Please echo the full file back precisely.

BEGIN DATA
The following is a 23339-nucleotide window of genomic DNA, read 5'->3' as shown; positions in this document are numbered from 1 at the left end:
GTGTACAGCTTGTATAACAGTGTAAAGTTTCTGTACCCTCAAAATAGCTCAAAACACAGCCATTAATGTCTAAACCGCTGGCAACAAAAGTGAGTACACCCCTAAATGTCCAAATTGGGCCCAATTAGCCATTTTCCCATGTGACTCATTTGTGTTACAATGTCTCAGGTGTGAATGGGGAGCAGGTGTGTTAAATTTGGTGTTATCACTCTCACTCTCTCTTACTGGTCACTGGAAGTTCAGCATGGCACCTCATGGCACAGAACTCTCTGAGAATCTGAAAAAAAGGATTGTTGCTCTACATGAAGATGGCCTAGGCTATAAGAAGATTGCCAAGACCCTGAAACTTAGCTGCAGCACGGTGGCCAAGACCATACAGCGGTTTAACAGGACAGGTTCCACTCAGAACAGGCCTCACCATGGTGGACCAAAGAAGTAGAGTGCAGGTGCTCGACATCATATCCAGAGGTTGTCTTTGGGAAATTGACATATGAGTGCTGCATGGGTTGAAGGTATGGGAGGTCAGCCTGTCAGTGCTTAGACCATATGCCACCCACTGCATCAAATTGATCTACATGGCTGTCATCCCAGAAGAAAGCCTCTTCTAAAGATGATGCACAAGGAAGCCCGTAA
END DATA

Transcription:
The following is a 23339-nucleotide window of genomic DNA, read 5'->3' as shown; positions in this document are numbered from 1 at the left end:
GTGTACAGCTTGTATAACAGTGTAAAGTTTCTGTACCCTCAAAATAGCTCAAAACACAGCCATTAATGTCTAAACCGCTGGCAACAAAAGTGAGTACACCCCTAAATGTCCAAATTGGGCCCAATTAGCCATTTTCCCATGTGACTCATTTGTGTTACAATGTCTCAGGTGTGAATGGGGAGCAGGTGTGTTAAATTTGGTGTTATCACTCTCACTCTCTCTTACTGGTCACTGGAAGTTCAGCATGGCACCTCATGGCACAGAACTCTCTGAGAATCTGAAAAAAAGGATTGTTGCTCTACATGAAGATGGCCTAGGCTATAAGAAGATTGCCAAGACCCTGAAACTTAGCTGCAGCACGGTGGCCAAGACCATACAGCGGTTTAACAGGACAGGTTCCACTCAGAACAGGCCTCACCATGGTGGACCAAAGAAGTAGAGTGCAGGTGCTCGACATCATATCCAGAGGTTGTCTTTGGGAAATTGACATATGAGTGCTGCATGGGTTGAAGGTATGGGAGGTCAGCCTGTCAGTGCTTAGACCATATGCCACCCACTGCATCAAATTGATCTACATGGCTGTCATCCCAGAAGAAAGCCTCTTCTAAAGATGATGCACAAGGAAGCCCGTAA